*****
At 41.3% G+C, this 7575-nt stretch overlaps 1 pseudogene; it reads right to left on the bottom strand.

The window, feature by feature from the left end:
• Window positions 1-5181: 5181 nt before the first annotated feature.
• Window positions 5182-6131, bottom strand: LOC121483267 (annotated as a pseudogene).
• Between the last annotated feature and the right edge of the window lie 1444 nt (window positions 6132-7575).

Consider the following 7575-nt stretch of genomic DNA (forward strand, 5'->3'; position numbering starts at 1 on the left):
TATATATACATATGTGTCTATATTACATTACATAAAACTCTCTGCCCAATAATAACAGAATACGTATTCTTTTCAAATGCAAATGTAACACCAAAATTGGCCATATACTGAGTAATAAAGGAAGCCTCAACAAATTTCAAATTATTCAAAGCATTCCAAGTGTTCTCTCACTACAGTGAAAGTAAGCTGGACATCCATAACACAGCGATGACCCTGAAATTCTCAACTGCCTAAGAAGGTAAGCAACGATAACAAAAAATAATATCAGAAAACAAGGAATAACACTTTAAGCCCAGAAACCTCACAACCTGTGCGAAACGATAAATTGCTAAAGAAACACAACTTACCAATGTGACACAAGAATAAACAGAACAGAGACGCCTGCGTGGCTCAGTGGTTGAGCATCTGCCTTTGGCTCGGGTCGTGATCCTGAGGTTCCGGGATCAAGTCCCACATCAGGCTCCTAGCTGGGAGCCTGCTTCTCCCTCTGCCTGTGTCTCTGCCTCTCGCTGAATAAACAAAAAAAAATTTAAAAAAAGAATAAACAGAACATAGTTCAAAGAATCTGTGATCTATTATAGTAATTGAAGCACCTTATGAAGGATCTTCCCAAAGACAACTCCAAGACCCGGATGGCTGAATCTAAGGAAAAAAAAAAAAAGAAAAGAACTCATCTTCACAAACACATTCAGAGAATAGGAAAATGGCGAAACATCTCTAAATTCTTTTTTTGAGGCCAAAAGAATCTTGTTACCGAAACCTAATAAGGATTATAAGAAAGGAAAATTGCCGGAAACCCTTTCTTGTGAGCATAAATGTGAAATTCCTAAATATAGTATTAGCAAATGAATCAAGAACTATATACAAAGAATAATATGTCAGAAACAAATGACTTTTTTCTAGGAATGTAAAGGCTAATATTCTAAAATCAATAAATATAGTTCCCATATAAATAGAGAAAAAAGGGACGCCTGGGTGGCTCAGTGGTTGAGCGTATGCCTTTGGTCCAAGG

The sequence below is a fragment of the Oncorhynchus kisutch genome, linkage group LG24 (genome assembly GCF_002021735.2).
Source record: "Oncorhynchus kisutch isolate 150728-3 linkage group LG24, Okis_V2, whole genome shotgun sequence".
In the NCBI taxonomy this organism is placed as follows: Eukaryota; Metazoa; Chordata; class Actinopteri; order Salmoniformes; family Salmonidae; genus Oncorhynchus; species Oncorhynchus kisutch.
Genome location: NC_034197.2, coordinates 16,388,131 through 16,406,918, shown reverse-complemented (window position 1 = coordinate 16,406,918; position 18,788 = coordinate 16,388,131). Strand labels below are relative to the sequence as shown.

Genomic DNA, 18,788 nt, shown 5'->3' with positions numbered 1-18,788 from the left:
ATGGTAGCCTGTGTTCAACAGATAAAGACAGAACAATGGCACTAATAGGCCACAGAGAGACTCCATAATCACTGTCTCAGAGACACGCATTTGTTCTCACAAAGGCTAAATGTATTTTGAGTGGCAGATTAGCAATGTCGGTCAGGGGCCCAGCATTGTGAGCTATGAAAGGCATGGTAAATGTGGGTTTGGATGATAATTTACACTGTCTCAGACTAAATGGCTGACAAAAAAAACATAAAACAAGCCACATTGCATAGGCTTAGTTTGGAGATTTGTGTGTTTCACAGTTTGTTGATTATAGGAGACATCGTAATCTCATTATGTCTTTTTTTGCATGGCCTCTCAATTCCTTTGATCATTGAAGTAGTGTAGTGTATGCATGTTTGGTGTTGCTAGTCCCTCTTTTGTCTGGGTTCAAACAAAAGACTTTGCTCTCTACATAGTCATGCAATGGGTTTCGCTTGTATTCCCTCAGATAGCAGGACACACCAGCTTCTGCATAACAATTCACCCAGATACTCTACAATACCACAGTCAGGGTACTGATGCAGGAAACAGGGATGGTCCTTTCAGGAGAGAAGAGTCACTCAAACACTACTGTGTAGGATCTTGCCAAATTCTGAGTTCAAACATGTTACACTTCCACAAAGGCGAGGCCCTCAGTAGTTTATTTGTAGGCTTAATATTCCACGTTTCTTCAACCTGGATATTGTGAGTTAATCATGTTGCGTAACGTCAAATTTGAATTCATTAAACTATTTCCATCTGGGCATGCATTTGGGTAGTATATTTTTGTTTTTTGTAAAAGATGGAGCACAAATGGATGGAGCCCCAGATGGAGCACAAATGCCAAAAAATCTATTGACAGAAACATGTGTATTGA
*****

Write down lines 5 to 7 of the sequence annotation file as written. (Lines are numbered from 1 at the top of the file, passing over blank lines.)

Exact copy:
• Between the last annotated feature and the right edge of the window lie 1444 nt (window positions 6132-7575).

Consider the following 7575-nt stretch of genomic DNA (forward strand, 5'->3'; position numbering starts at 1 on the left):
TATATATACATATGTGTCTATATTACATTACATAAAACTCTCTGCCCAATAATAACAGAATACGTATTCTTTTCAAATGCAAATGTAACACCAAAATTGGCCATATACTGAGTAATAAAGGAAGCCTCAACAAATTTCAAATTATTCAAAGCATTCCAAGTGTTCTCTCACTACAGTGAAAGTAAGCTGGACATCCATAACACAGCGATGACCCTGAAATTCTCAACTGCCTAAGAAGGTAAGCAACGATAACAAAAAATAATATCAGAAAACAAGGAATAACACTTTAAGCCCAGAAACCTCACAACCTGTGCGAAACGATAAATTGCTAAAGAAACACAACTTACCAATGTGACACAAGAATAAACAGAACAGAGACGCCTGCGTGGCTCAGTGGTTGAGCATCTGCCTTTGGCTCGGGTCGTGATCCTGAGGTTCCGGGATCAAGTCCCACATCAGGCTCCTAGCTGGGAGCCTGCTTCTCCCTCTGCCTGTGTCTCTGCCTCTCGCTGAATAAACAAAAAAAAATTTAAAAAAAGAATAAACAGAACATAGTTCAAAGAATCTGTGATCTATTATAGTAATTGAAGCACCTTATGAAGGATCTTCCCAAAGACAACTCCAAGACCCGGATGGCTGAATCTAAGGAAAAAAAAAAAAAGAAAAGAACTCATCTTCACAAACACATTCAGAGAATAGGAAAATGGCGAAACATCTCTAAATTCTTTTTTTGAGGCCAAAAGAATCTTGTTACCGAAACCTAATAAGGATTATAAGAAAGGAAAATTGCCGGAAACCCTTTCTTGTGAGCATAAATGTGAAATTCCTAAATATAGTATTAGCAAATGAATCAAGAACTATATACAAAGAATAATATGTCAGAAACAAATGACTTTTTTCTAGGAATGTAAAGGCTAATATTCTAAAATCAATAAATATAGTTCCCATATAAATAGAGAAAAAAGGGACGCCTGGGTGGCTCAGTGGTTGAGCGTATGCCTTTGGTCCAAGG